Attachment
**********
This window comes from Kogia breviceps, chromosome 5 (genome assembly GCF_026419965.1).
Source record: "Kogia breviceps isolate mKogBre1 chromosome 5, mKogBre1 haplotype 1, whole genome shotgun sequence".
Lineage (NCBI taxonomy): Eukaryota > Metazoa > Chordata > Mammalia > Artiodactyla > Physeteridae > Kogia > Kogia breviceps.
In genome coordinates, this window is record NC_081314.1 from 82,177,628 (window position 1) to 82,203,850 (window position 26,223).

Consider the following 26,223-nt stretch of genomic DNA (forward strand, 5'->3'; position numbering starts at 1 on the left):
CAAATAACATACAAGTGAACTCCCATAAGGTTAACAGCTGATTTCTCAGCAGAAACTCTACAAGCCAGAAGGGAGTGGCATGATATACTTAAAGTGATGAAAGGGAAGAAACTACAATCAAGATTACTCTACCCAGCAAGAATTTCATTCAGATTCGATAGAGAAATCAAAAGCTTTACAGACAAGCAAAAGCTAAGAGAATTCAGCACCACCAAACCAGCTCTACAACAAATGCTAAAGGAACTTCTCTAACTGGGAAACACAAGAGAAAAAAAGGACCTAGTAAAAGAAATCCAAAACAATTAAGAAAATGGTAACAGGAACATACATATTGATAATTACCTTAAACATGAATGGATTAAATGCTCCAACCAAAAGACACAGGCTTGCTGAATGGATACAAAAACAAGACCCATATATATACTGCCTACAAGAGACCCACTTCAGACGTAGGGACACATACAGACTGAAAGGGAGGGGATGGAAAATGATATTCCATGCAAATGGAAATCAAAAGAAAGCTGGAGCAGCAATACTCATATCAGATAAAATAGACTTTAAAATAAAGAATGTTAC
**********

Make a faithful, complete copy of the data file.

This window comes from Kogia breviceps, chromosome 5 (genome assembly GCF_026419965.1).
Source record: "Kogia breviceps isolate mKogBre1 chromosome 5, mKogBre1 haplotype 1, whole genome shotgun sequence".
Lineage (NCBI taxonomy): Eukaryota > Metazoa > Chordata > Mammalia > Artiodactyla > Physeteridae > Kogia > Kogia breviceps.
In genome coordinates, this window is record NC_081314.1 from 82,177,628 (window position 1) to 82,203,850 (window position 26,223).

Consider the following 26,223-nt stretch of genomic DNA (forward strand, 5'->3'; position numbering starts at 1 on the left):
CAAATAACATACAAGTGAACTCCCATAAGGTTAACAGCTGATTTCTCAGCAGAAACTCTACAAGCCAGAAGGGAGTGGCATGATATACTTAAAGTGATGAAAGGGAAGAAACTACAATCAAGATTACTCTACCCAGCAAGAATTTCATTCAGATTCGATAGAGAAATCAAAAGCTTTACAGACAAGCAAAAGCTAAGAGAATTCAGCACCACCAAACCAGCTCTACAACAAATGCTAAAGGAACTTCTCTAACTGGGAAACACAAGAGAAAAAAAGGACCTAGTAAAAGAAATCCAAAACAATTAAGAAAATGGTAACAGGAACATACATATTGATAATTACCTTAAACATGAATGGATTAAATGCTCCAACCAAAAGACACAGGCTTGCTGAATGGATACAAAAACAAGACCCATATATATACTGCCTACAAGAGACCCACTTCAGACGTAGGGACACATACAGACTGAAAGGGAGGGGATGGAAAATGATATTCCATGCAAATGGAAATCAAAAGAAAGCTGGAGCAGCAATACTCATATCAGATAAAATAGACTTTAAAATAAAGAATGTTAC